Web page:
Steyn uses a shocking anecdote to illustrate his point: In the spring of 2009, Pennsylvania’s state government began cracking down on the selling of illegal substances that had been going unchecked for decades. For just one dollar, many people were able to purchase small portions of this prohibited good. Indeed, St. Cecilia’s Catholic Church in Rochester, PA had been selling homemade pies every Friday at their weekly fish fry during Lent for decades. The perps were all elderly ladies who donated their time and expertise of baking goodies to their church to help raise money. Yet, as the state inspector explained, because the pies were not being baked in a state-inspected kitchen, the pies could not be sold for money. As an alternative, the inspector suggested, the ladies could each pay a fee to have the inspector certify their respective kitchens or come into the church’s certified kitchen to bake their goods. As 73-year old Louise Humpbert justly complained, that was just “ridiculous.”
It’s not just the elderly the state is going after. Seven-year-old Julie Murphy, from Portland, OR, was selling lemonade like any other industrious kid, when officers demanded to see her “temporary restaurant license.” The license costs $120 and, when Julie did not have it, the officers threatened her with a $500 fine. Julie cried. Steyn writes:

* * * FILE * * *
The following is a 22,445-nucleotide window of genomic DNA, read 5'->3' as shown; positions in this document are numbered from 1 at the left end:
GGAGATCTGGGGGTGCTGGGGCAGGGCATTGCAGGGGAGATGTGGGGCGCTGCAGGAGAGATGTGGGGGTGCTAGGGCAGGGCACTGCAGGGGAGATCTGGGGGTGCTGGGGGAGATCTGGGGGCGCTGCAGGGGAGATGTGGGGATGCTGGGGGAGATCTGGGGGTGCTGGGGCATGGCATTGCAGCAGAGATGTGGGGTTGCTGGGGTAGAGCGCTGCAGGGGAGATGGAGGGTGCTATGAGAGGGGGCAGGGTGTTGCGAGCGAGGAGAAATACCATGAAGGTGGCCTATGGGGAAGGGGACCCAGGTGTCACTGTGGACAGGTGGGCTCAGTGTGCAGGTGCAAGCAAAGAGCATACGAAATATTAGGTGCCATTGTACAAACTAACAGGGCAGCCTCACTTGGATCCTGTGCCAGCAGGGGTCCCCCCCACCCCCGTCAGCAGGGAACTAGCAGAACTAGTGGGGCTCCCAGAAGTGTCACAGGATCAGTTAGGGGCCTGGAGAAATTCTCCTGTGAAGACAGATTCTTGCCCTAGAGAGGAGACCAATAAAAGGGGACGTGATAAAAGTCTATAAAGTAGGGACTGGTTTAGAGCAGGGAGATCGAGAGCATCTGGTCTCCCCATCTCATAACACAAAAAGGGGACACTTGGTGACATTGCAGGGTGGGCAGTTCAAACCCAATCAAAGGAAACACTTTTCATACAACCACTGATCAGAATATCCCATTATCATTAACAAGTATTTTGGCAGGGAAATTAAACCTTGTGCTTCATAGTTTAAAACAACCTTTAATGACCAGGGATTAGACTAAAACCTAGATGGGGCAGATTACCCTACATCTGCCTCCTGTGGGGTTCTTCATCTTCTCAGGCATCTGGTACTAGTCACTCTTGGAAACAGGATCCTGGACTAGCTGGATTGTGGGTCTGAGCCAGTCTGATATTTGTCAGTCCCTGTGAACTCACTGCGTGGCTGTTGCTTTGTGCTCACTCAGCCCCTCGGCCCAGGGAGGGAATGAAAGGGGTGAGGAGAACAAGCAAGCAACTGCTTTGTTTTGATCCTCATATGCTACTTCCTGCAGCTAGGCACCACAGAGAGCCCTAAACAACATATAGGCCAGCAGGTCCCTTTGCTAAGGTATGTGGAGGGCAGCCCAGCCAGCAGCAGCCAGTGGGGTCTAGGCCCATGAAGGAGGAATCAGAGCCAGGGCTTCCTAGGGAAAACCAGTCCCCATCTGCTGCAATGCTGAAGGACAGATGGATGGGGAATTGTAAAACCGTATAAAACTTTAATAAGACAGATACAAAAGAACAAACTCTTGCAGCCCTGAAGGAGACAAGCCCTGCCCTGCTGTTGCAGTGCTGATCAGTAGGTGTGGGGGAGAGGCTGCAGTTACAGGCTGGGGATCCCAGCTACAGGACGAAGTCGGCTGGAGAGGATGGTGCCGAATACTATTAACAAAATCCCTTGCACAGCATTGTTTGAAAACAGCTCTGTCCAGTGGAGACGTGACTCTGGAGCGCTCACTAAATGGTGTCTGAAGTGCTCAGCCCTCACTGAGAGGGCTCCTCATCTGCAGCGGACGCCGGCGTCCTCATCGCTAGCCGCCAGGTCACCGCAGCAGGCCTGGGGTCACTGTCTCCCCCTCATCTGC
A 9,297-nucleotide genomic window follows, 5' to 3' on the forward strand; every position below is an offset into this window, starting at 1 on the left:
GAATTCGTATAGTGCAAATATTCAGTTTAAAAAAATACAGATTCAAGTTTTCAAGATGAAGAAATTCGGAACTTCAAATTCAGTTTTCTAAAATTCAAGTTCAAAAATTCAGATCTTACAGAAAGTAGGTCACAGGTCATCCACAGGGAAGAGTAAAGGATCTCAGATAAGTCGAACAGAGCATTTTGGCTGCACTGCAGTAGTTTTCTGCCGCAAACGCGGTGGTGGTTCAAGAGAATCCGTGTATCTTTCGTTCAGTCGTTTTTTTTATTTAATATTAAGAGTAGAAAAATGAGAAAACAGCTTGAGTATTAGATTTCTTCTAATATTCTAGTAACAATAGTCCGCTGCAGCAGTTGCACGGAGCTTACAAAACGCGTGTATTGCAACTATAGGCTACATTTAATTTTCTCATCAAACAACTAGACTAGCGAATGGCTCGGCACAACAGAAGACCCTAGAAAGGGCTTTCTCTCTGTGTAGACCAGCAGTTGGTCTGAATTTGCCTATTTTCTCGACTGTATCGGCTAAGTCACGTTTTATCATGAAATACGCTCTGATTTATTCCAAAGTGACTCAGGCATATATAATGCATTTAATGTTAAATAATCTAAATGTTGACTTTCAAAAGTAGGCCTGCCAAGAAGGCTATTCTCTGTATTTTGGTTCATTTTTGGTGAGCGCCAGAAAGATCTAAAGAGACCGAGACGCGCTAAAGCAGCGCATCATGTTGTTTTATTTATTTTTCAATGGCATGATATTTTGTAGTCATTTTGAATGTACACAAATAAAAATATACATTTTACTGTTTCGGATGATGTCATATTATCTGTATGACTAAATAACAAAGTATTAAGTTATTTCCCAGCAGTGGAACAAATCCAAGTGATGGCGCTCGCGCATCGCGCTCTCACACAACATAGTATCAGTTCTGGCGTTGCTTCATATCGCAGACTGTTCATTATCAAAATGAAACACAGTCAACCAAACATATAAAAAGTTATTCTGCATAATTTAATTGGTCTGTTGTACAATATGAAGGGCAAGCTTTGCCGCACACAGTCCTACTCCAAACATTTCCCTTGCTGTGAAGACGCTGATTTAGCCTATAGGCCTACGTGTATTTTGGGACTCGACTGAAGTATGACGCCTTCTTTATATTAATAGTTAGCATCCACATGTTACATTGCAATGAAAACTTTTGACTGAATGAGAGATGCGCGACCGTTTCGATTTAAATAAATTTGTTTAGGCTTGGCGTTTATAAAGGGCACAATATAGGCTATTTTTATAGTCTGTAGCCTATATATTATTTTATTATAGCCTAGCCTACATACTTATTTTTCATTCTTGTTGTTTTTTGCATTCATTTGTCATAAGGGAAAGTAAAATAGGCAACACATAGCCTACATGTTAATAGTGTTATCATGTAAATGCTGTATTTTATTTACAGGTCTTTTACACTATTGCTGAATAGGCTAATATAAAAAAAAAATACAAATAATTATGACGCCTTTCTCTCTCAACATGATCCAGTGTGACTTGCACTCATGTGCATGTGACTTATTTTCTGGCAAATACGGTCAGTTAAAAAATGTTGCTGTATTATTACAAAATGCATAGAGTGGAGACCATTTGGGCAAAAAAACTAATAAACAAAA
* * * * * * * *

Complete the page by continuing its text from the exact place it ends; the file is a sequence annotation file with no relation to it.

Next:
No matter how you slice it, this is tyranny…In a small but tangible way, a person who submits to a state pie regime is a subject, not a citizen…
In another example, California’s inspection goons determined a hardware store was in violation for providing coffee, free of charge, to its customers on Saturday mornings.
When the law says it’s illegal for a storekeeper to offer his customer a cup of coffee, you should be proud to be in non-compliance. Otherwise, what the hell did you guys bother holding a revolution for? Say what you like about George III, but he didn’t prosecute the Boston Tea Party for unlicensed handling of beverage ingredients in a public place.
Indeed, Steyn writes, freedom is at the heart of the modern day tea party movement too: